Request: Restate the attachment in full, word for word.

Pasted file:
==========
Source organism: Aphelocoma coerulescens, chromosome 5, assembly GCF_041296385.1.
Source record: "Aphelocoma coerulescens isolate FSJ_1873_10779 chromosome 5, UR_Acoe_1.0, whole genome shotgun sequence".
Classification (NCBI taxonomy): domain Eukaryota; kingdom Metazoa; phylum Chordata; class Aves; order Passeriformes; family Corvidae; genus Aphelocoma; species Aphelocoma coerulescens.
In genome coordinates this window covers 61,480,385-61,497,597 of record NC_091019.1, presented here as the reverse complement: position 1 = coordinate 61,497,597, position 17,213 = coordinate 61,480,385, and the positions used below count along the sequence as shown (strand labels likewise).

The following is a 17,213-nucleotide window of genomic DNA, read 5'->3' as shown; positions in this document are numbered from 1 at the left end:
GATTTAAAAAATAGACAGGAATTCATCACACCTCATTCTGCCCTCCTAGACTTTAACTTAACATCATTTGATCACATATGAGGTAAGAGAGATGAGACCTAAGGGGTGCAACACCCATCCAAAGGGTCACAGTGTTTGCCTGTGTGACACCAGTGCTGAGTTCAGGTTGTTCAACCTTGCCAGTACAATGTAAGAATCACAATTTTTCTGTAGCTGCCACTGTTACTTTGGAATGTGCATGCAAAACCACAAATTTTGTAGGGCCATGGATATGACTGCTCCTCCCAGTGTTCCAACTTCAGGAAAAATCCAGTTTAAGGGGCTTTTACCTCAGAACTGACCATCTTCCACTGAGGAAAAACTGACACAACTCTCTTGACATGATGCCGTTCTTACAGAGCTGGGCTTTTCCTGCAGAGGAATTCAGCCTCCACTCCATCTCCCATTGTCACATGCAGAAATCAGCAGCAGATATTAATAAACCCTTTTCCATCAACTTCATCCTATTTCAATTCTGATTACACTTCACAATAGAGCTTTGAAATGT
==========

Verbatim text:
Source organism: Aphelocoma coerulescens, chromosome 5, assembly GCF_041296385.1.
Source record: "Aphelocoma coerulescens isolate FSJ_1873_10779 chromosome 5, UR_Acoe_1.0, whole genome shotgun sequence".
Classification (NCBI taxonomy): domain Eukaryota; kingdom Metazoa; phylum Chordata; class Aves; order Passeriformes; family Corvidae; genus Aphelocoma; species Aphelocoma coerulescens.
In genome coordinates this window covers 61,480,385-61,497,597 of record NC_091019.1, presented here as the reverse complement: position 1 = coordinate 61,497,597, position 17,213 = coordinate 61,480,385, and the positions used below count along the sequence as shown (strand labels likewise).

The following is a 17,213-nucleotide window of genomic DNA, read 5'->3' as shown; positions in this document are numbered from 1 at the left end:
GATTTAAAAAATAGACAGGAATTCATCACACCTCATTCTGCCCTCCTAGACTTTAACTTAACATCATTTGATCACATATGAGGTAAGAGAGATGAGACCTAAGGGGTGCAACACCCATCCAAAGGGTCACAGTGTTTGCCTGTGTGACACCAGTGCTGAGTTCAGGTTGTTCAACCTTGCCAGTACAATGTAAGAATCACAATTTTTCTGTAGCTGCCACTGTTACTTTGGAATGTGCATGCAAAACCACAAATTTTGTAGGGCCATGGATATGACTGCTCCTCCCAGTGTTCCAACTTCAGGAAAAATCCAGTTTAAGGGGCTTTTACCTCAGAACTGACCATCTTCCACTGAGGAAAAACTGACACAACTCTCTTGACATGATGCCGTTCTTACAGAGCTGGGCTTTTCCTGCAGAGGAATTCAGCCTCCACTCCATCTCCCATTGTCACATGCAGAAATCAGCAGCAGATATTAATAAACCCTTTTCCATCAACTTCATCCTATTTCAATTCTGATTACACTTCACAATAGAGCTTTGAAATGT